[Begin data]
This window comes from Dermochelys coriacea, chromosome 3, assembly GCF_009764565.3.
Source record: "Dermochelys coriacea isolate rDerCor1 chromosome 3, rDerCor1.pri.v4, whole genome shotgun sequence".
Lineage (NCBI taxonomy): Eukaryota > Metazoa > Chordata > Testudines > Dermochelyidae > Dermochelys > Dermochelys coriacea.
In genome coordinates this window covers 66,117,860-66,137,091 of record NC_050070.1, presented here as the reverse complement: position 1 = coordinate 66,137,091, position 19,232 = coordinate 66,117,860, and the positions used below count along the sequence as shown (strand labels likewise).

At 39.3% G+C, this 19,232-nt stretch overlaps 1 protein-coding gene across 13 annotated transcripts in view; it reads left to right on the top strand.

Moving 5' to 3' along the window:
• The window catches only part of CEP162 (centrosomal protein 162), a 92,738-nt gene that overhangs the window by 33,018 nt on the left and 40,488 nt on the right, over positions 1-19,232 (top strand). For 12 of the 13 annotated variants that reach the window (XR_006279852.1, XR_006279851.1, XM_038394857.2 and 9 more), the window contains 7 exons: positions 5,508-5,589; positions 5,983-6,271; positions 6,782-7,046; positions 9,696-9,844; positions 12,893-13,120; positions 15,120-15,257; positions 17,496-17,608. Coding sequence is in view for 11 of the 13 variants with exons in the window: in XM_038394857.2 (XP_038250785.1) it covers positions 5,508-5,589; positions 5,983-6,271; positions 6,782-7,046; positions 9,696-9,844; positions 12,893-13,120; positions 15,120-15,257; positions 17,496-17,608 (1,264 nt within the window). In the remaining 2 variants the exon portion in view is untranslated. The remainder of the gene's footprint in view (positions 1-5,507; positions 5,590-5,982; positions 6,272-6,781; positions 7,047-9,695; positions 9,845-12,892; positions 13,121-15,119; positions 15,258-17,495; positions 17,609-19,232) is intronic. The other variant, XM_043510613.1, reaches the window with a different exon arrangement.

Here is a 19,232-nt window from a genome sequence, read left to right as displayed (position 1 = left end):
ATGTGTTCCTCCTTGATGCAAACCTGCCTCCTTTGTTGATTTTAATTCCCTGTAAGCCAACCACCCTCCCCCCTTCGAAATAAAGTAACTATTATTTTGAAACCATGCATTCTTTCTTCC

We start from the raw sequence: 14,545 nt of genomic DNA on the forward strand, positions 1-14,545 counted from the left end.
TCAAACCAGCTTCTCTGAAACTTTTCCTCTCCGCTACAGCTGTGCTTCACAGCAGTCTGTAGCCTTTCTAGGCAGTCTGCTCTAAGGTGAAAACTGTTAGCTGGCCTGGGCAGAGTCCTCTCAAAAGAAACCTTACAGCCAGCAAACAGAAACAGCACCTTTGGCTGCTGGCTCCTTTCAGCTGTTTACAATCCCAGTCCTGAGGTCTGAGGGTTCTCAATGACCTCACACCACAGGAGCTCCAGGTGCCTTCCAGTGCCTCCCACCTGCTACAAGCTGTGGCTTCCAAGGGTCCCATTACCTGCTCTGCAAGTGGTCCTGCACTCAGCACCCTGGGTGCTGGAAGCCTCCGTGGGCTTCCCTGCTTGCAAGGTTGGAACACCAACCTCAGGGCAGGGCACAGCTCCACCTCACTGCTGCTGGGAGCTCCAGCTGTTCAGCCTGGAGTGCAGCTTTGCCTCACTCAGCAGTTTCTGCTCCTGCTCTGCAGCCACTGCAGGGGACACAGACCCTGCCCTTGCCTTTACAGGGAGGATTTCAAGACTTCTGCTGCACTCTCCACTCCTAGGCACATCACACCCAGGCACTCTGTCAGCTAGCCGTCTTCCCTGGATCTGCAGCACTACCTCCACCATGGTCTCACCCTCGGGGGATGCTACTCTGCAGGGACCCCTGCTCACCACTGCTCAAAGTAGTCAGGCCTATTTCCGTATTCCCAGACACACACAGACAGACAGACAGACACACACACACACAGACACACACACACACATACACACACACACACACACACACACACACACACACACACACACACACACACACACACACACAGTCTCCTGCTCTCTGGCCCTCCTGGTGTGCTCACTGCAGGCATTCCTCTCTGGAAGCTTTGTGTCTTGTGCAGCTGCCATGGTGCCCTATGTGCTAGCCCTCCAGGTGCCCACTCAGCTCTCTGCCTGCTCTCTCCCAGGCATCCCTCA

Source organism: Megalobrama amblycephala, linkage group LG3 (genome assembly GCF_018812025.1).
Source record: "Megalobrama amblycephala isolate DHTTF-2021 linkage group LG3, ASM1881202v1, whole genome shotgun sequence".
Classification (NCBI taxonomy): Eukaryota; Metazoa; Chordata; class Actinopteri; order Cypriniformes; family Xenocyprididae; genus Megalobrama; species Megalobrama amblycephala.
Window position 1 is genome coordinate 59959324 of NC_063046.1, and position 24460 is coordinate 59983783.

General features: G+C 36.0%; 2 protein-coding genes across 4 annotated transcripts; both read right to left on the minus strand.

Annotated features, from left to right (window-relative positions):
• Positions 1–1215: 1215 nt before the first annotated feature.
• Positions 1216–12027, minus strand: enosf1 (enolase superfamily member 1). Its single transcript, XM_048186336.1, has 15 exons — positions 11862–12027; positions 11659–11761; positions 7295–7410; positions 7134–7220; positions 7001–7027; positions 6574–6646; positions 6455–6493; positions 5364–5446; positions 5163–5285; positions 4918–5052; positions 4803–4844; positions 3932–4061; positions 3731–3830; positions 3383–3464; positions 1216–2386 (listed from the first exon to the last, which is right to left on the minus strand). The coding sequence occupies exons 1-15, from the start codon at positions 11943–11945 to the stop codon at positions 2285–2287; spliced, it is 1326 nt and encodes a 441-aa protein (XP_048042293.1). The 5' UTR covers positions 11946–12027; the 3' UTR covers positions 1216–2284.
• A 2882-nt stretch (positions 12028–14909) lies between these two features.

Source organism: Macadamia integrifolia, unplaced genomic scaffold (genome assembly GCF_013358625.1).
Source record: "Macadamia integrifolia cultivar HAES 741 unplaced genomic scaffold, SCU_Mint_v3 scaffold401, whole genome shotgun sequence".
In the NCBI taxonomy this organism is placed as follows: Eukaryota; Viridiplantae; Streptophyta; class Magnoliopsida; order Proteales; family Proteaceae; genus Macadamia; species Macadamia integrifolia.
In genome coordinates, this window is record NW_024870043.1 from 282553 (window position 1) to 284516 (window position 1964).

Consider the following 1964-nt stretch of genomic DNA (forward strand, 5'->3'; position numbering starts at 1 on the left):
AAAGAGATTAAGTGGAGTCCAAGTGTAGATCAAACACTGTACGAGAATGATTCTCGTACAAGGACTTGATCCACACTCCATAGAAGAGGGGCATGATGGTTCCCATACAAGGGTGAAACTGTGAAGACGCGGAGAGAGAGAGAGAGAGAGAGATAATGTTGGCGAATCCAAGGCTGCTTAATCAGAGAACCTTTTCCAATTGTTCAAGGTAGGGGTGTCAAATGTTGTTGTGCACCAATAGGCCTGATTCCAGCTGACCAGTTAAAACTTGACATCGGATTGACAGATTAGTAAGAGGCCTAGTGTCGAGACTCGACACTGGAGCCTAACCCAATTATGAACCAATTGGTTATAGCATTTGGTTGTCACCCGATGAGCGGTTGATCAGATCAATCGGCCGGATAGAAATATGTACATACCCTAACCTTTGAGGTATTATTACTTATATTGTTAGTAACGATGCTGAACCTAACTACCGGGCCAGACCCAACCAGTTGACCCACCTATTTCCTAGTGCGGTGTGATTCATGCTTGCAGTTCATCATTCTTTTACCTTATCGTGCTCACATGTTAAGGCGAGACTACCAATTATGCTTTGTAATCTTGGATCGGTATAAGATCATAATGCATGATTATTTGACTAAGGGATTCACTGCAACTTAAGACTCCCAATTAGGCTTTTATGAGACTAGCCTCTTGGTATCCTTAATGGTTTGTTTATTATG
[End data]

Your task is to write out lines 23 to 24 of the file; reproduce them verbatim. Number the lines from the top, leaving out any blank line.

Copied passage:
In the NCBI taxonomy this organism is placed as follows: Eukaryota; Viridiplantae; Streptophyta; class Magnoliopsida; order Proteales; family Proteaceae; genus Macadamia; species Macadamia integrifolia.
In genome coordinates, this window is record NW_024870043.1 from 282553 (window position 1) to 284516 (window position 1964).